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    1. Dear Lucy, I so appreciate your Tree Following meme, that has encouraged me to look hard at the trees and think about them.

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  7. haha... some of our trees on the street are also cut in such a fashion to make way for the electricity cables! And Catmint, I really like your last photo... beautiful! The sky pink? So lovely... can have a very romantic dinner under this kind of sky hehe...

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    1. good idea, Steph, but I'll have to rug up because although we're having a record breaking hot spring, it's still nearly winter.

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  8. I saw your previous post on street trees and so dislike trees cut as you have shown. I wonder the thoughts when planting trees in these locations? It seems such a waste to disfigure a tree like that.

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    1. Hi Donna, whatever their thoughts, they're not like ours, they must belong to a whole different value system.

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  9. Loved those brilliant orange leaves. They butcher the trees much the same way here in Florida. The problem starts, I guess, when homeowners plant a tree or two in the right-of-way.

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    1. Hi Linda,lovely to hear from you. In this case, it's the local government that chooses and plants the trees on the sides of the street.

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  10. Hi Sue
    Perhaps I haven't got such a trained and cultured eye as some, but my first impression of the Prickly-leaf Paperbark was, well maybe it has been a little butchered owing to what goes on above, but I do like it. V for victory this tree is telling us.

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    1. lol! Thank you, Alastair, for such an upbeat interpretation of the shape of this tree. If one branch is sticking out and up, I'll now be wondering if it's communicating a rather rude message.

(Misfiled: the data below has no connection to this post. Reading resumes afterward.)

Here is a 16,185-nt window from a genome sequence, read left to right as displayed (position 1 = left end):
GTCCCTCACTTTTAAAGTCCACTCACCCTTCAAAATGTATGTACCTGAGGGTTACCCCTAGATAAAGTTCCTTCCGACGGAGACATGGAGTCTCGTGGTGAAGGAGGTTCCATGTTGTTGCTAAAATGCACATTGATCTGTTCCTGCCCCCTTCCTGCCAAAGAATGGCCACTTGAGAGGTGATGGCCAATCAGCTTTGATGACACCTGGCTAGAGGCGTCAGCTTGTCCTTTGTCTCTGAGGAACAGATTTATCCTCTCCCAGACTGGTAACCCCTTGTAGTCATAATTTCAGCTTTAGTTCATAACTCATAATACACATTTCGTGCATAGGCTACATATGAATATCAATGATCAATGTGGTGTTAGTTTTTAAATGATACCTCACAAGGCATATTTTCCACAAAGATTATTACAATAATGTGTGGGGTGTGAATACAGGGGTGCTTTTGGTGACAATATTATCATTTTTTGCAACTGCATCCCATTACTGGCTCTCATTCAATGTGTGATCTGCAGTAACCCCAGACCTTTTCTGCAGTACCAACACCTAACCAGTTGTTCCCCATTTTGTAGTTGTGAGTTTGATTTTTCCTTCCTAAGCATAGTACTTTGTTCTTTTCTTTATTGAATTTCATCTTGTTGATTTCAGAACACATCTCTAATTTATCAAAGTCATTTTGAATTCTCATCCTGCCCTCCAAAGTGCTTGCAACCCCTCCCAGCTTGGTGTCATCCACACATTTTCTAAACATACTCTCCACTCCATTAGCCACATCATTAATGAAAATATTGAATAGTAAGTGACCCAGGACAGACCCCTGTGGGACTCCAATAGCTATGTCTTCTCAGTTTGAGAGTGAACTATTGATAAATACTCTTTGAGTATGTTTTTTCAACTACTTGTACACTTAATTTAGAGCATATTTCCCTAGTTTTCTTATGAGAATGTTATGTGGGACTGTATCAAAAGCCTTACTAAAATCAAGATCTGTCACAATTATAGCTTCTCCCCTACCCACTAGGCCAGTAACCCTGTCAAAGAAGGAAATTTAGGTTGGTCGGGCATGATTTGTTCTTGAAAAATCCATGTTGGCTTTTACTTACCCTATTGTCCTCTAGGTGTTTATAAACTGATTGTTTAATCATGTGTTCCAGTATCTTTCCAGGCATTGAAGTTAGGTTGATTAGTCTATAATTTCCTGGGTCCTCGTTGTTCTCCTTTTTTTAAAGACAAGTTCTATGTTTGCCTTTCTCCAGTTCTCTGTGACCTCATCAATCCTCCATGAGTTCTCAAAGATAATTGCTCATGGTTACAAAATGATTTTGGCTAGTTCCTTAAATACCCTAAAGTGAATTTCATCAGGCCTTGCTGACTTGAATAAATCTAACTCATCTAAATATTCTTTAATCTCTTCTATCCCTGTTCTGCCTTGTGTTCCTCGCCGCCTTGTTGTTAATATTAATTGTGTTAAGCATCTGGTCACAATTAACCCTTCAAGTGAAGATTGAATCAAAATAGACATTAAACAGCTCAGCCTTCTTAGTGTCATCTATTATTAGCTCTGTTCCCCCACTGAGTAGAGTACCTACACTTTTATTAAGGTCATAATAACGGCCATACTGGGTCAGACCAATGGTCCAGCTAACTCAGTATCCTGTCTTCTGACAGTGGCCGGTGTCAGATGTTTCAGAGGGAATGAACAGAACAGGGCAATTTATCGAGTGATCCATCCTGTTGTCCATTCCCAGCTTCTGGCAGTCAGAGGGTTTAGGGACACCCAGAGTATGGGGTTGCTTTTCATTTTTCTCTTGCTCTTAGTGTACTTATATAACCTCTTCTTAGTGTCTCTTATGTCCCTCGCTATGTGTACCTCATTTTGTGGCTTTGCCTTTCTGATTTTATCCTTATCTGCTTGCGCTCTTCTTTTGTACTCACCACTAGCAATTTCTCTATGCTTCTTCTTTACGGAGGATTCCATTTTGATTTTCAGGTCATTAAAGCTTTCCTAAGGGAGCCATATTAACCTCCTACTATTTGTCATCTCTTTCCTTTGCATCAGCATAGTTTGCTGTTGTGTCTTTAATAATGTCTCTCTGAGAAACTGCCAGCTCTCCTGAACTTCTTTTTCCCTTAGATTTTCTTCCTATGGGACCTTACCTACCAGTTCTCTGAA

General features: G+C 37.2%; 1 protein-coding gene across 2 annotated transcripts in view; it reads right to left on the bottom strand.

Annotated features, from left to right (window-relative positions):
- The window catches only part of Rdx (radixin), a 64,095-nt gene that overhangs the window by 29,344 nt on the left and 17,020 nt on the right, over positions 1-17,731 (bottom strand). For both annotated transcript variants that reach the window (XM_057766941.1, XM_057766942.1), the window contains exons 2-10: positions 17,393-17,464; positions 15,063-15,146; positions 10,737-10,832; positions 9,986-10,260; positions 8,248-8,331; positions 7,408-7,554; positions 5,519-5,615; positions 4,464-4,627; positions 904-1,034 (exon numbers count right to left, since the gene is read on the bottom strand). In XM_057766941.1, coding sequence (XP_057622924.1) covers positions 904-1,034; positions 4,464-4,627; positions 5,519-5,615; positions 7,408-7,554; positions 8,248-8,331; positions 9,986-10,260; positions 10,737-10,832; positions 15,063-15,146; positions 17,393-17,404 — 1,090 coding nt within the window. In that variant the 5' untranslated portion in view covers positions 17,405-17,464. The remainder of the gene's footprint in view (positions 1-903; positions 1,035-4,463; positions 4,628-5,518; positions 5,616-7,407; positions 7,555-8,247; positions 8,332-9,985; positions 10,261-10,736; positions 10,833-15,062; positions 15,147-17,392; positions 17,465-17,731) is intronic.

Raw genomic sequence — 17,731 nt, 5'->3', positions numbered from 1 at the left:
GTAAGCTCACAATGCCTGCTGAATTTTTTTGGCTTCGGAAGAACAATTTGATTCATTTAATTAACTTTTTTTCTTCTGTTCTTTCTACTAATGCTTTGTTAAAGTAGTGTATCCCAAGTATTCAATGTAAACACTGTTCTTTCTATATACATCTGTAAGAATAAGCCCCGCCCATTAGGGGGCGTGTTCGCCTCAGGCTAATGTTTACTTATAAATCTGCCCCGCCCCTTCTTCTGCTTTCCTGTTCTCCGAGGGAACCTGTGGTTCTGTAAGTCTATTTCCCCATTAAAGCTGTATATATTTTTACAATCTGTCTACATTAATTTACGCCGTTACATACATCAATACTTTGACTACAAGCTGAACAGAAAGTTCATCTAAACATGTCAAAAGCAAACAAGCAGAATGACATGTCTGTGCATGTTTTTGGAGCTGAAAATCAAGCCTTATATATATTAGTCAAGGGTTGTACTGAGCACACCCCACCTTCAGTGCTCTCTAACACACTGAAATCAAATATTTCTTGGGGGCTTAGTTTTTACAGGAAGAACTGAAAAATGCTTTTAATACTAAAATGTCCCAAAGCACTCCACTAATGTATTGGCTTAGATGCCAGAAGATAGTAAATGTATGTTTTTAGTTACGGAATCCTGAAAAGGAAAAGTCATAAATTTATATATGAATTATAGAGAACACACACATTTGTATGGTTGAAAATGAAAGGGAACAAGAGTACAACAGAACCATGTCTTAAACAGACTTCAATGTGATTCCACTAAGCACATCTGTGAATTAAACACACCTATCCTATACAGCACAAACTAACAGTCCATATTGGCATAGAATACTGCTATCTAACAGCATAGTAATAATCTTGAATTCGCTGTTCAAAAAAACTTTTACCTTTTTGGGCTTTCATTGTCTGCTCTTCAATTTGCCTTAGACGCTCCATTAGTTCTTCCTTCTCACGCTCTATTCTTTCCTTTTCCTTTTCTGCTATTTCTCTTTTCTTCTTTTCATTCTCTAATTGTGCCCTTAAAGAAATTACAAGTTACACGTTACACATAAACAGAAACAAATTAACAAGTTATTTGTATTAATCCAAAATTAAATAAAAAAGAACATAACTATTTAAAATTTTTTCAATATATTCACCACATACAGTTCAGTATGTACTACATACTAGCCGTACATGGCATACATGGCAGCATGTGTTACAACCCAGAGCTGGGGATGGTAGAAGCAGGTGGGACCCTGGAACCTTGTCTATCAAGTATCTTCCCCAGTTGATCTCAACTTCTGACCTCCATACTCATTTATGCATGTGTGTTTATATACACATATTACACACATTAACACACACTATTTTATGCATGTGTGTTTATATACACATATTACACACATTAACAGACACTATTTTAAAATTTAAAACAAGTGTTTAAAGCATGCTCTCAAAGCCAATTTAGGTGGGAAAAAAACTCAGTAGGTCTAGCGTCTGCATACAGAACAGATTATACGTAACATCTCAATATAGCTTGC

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  11. A pity about the trees being hacked but lovely bark and autumn colour. What on earth is a Tawny Frogmouth? I am intrigued.

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  12. Hi Chloris, http://youtu.be/fJNjlSsxXMo is the llnk to a cute youtube video showing one. They're nocturnal, I used to confuse them with owls, but have since learned that TFs are in a different family, related to nightjars.

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  13. I like the way you think - they have been butchered, but are still worth having, very much so, that autumn colour is amazing.

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    1. thanks, Janet, I'm trying to minimize the either / or dichotomy, and see things more broadly.

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  14. Poor tree! Perhaps your local government could've consulted with experts on how to deal with that situation. There's a way to prune them so as they would not affect each other, but this was done the wrong way. The first picture isn't a pretty site at all. Perhaps the next time they'll do this, they had found a way to do this properly. Thanks for sharing!

    Mike Gurung @ Bay Area Tree Specialists